There is always a great deal of conversation among advisors surrounding portfolio returns. Although the emphasis has been on the level of returns, there is another issue which has not garnered as much attention but is highly significant: the sequence of returns. Assuming a portfolio averages a specific annual return over some period of time, the order in which the returns occur can play a significant role in the portfolio’s ending value. This is especially true for clients who are making deposits and/or withdrawals. In short, when cash flows are present, the order of the returns is a major factor in the portfolio’s terminal value. To begin, let’s look at the assumptions I used in the analysis.
The analysis includes three different scenarios with three portfolios in each. Scenario One assumes there are no cash flows. Scenario Two assumes annual withdrawals of $50,000. Scenario Three assumes annual deposits of $20,000. We’ll also assume the portfolio averages 9.8% per year (geometric return), has a beginning value of $1 million and covers a 10-year period. Taxes, commissions and fees have been ignored.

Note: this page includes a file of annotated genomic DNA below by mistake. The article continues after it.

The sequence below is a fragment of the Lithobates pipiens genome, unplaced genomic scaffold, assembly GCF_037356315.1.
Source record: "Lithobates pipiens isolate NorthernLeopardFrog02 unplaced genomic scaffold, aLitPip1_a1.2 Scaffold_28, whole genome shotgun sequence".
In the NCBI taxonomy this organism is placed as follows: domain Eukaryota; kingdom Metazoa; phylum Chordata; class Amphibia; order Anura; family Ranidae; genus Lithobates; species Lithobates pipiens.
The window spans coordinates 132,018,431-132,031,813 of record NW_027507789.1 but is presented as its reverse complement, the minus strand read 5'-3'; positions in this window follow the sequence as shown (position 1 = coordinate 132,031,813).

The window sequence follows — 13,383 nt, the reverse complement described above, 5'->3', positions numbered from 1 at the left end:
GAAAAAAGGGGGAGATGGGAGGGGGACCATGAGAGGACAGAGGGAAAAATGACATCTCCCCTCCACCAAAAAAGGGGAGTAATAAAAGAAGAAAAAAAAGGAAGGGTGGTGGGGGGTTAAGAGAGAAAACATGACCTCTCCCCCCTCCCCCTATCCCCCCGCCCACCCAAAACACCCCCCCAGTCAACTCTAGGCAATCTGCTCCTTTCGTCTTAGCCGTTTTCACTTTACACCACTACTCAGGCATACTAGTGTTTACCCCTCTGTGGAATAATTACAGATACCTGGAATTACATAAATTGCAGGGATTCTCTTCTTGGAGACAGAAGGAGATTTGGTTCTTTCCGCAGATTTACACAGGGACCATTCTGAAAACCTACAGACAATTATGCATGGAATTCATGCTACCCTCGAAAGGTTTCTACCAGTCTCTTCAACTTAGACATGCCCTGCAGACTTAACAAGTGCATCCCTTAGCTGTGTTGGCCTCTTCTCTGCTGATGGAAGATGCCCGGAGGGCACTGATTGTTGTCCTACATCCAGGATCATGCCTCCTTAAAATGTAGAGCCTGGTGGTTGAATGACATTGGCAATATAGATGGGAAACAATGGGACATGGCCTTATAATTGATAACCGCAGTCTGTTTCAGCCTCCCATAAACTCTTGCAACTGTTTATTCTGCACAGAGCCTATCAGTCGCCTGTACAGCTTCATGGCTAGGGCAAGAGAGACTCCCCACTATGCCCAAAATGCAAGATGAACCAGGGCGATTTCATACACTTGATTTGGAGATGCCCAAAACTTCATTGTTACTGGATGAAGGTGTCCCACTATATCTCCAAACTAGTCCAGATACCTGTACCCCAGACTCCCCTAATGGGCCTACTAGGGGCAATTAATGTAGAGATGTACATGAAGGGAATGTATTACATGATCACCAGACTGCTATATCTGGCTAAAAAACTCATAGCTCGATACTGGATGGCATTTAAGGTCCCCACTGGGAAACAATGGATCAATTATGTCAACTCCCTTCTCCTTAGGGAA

In Portfolio A of each scenario, the returns will begin at 35% and decrease by 5% each year with a final return of negative 15%. Portfolio B in each scenario will reverse the order of the returns, beginning with negative 15% and increasing by 5% each year, ending with 35%. Portfolio C in each scenario will assume a 9.8% annual return which is the geometric return of portfolios A and B. This return will not vary. The zero percent return was omitted in the first two portfolios. The order of returns in each portfolio are displayed in the following table.
Scenario One: No Cash Flows
When cash flows are absent, the order of the returns is irrelevant. In this case, all portfolios reach the same terminal value of $2,541,167, although each takes a different route (see Graph A).
Scenario Two: Annual Withdrawals of $50,000
When withdrawals are present, the order of returns is important. In Scenario Two, Portfolio A begins with higher returns and ends with lower returns, making it the winner by a wide margin (see Graph B).